A recent study has found an unexpected presence of 'bath salts' in ecstasy users.
Researchers at New York University recognized a sudden rise in the number of deaths at music festivals, supposedly due to ecstasy use. They sought to understand what may be causing these deaths, stating that users might be "unintentionally or unknowingly using 'bath salts'". Their findings revealed shocking results.
To conduct the study, researchers would ask a series of questions to patrons outside of nightclubs, asking if they ever knowingly took ecstasy, MDMA or "Molly". Then they would ask if the person ever knowingly took any of the 35 listed "bath salts". Depending on the answers, researches would request to snip a lock of hair so that they could test for the drugs. They collected samples from a quarter of the people who participated in the survey.
48 samples were tested, all of which were from people who had said they knowingly ingested ecstasy. Of the 48 samples, half were positive for MDMA, but the other half came up positive for "bath salts". The most common "bath salts" being butylone and methylone.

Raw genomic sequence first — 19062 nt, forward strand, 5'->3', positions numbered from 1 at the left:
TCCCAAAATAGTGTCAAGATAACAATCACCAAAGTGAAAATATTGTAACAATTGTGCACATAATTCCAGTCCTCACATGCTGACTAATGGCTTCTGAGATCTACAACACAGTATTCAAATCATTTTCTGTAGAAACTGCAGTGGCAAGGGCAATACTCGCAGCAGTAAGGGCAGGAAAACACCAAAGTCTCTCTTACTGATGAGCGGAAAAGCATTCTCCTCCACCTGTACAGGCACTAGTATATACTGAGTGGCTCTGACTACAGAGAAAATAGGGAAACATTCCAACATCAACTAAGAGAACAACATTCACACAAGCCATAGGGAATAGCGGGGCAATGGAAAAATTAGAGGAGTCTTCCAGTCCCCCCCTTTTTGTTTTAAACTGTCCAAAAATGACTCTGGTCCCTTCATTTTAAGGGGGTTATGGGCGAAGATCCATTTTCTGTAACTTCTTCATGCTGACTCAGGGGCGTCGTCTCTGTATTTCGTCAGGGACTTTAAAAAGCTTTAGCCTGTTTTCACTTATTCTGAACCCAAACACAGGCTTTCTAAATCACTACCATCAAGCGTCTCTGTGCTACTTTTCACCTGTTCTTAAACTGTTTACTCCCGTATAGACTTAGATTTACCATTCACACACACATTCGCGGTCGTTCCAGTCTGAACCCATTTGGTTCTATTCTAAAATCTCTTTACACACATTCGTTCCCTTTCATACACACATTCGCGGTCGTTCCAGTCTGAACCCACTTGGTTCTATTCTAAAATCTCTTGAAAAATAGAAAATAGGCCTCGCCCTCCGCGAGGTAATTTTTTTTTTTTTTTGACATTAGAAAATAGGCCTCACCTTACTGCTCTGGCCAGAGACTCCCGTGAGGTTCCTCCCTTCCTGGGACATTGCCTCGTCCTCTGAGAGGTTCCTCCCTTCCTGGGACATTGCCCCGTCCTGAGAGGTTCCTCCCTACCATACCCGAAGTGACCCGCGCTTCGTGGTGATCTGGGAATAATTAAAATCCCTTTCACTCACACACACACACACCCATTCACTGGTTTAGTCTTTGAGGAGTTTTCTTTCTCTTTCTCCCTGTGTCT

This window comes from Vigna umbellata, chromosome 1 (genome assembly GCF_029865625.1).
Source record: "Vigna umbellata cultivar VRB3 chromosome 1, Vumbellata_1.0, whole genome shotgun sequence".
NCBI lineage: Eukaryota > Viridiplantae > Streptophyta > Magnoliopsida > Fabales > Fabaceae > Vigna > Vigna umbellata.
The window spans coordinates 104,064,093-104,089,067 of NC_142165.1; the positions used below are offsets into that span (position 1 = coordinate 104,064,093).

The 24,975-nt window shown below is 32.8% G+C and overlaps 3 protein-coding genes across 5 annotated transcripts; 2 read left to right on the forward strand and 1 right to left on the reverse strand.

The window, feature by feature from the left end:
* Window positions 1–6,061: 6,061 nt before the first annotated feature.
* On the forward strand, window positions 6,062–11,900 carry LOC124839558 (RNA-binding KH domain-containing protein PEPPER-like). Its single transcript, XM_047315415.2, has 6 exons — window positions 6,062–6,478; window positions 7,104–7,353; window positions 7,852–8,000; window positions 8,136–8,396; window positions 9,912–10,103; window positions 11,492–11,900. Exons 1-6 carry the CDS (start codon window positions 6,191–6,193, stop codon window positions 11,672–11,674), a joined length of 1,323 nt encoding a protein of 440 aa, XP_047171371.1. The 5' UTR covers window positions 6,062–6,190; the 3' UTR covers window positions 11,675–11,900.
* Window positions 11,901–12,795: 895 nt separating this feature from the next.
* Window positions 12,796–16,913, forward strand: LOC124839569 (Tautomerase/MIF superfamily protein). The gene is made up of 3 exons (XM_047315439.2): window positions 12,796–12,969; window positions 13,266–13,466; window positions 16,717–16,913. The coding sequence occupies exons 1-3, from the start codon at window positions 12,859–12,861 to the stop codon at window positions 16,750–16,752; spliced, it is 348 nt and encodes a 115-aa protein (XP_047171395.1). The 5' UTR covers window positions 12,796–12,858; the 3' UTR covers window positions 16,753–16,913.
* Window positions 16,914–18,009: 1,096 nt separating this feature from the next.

Dr. Joseph J. Palamar, affiliate of the Center for Drug Use and HIV Research and assistant professor of Population Health at NYU Langone Medical Center, describes what it was like collecting the samples and how dangerous taking ecstasy can be.
"A lot of people laughed when they gave us their hair saying things like 'I don't use bath salts; I'm not a zombie who eats people's faces.' Yet our findings suggest many of these people have been using "bath salts" without realising it.
"Ecstasy wasn't always such a dangerous drug, but it is becoming increasingly risky because it has become so adulterated with new drugs that users and the scientific community alike know very little about. Users need to be aware that what they are taking may not be MDMA."
It's impossible to know what exactly is inside an ecstasy tablet or a bag of Molly, unless you have a test kit. VICE recently took drug-testing kits into a music festival and tested drugs to see if people would still take it if they knew what it actually was. When you take away the novelty and mystery of substances and replace it with information and disclosure, the user will be less likely to make harmful decisions and more likely to share the knowledge with their peers.
Read the full article on the NYU study, NYU research: Hair sampling shows unintended 'bath salt' use, here.